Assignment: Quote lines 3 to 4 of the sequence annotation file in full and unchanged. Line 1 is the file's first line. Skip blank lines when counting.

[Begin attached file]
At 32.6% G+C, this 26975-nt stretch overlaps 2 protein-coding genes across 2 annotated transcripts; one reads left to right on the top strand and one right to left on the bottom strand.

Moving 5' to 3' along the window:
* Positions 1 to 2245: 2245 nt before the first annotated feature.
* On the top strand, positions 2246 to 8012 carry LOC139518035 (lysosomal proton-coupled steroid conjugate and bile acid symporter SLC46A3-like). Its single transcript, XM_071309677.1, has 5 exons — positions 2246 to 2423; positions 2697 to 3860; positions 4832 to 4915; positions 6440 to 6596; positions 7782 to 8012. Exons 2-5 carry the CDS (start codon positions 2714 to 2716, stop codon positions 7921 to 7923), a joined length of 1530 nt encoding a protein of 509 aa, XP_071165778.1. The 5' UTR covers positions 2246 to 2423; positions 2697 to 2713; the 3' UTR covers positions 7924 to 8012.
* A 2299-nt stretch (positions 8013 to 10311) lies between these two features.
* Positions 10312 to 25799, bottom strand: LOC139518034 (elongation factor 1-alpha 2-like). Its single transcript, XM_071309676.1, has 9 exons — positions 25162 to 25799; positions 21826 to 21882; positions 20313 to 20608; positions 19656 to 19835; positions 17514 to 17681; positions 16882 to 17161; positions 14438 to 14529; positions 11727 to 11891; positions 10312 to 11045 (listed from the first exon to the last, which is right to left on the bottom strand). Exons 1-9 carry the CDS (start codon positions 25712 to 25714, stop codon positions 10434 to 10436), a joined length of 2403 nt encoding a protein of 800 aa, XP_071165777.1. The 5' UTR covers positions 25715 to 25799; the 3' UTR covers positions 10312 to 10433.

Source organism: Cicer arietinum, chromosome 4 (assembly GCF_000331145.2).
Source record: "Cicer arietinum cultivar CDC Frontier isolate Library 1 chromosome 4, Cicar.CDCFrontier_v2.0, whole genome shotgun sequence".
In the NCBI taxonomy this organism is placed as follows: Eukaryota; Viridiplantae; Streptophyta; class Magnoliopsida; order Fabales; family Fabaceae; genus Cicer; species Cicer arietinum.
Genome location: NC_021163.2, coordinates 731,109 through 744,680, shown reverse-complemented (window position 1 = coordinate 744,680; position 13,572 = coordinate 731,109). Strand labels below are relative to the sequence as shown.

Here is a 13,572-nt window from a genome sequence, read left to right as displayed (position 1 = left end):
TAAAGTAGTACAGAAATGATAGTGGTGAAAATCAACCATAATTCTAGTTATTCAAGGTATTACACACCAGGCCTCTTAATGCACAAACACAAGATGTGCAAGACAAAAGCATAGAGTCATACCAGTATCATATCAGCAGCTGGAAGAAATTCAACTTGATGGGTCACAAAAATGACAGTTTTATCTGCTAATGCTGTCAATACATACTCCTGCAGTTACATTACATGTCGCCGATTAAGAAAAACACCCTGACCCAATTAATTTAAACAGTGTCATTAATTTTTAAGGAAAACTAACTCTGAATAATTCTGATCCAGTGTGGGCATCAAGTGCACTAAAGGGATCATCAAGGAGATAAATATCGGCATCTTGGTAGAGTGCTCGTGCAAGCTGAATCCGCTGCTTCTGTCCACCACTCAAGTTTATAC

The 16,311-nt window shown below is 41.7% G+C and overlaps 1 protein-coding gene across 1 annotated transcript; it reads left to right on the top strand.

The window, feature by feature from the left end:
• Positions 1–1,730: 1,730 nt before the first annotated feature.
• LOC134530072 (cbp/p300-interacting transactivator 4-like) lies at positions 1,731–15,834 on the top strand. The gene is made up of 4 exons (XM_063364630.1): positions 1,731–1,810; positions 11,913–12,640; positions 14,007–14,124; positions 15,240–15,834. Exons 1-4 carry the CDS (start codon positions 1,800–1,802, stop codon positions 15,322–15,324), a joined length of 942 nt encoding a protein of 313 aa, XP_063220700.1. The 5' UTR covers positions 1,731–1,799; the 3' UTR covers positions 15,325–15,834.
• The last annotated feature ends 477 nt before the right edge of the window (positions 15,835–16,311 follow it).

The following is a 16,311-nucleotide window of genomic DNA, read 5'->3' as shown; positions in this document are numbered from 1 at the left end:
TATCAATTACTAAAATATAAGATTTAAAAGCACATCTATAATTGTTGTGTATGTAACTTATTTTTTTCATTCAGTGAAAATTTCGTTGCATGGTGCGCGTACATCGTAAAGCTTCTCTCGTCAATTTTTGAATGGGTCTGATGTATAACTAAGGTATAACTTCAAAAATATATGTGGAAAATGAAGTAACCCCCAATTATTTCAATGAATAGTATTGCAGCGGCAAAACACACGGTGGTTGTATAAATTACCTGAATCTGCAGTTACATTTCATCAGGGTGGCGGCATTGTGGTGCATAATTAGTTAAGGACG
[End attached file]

* Positions 1 to 2245: 2245 nt before the first annotated feature.
* On the top strand, positions 2246 to 8012 carry LOC139518035 (lysosomal proton-coupled steroid conjugate and bile acid symporter SLC46A3-like). Its single transcript, XM_071309677.1, has 5 exons — positions 2246 to 2423; positions 2697 to 3860; positions 4832 to 4915; positions 6440 to 6596; positions 7782 to 8012. Exons 2-5 carry the CDS (start codon positions 2714 to 2716, stop codon positions 7921 to 7923), a joined length of 1530 nt encoding a protein of 509 aa, XP_071165778.1. The 5' UTR covers positions 2246 to 2423; positions 2697 to 2713; the 3' UTR covers positions 7924 to 8012.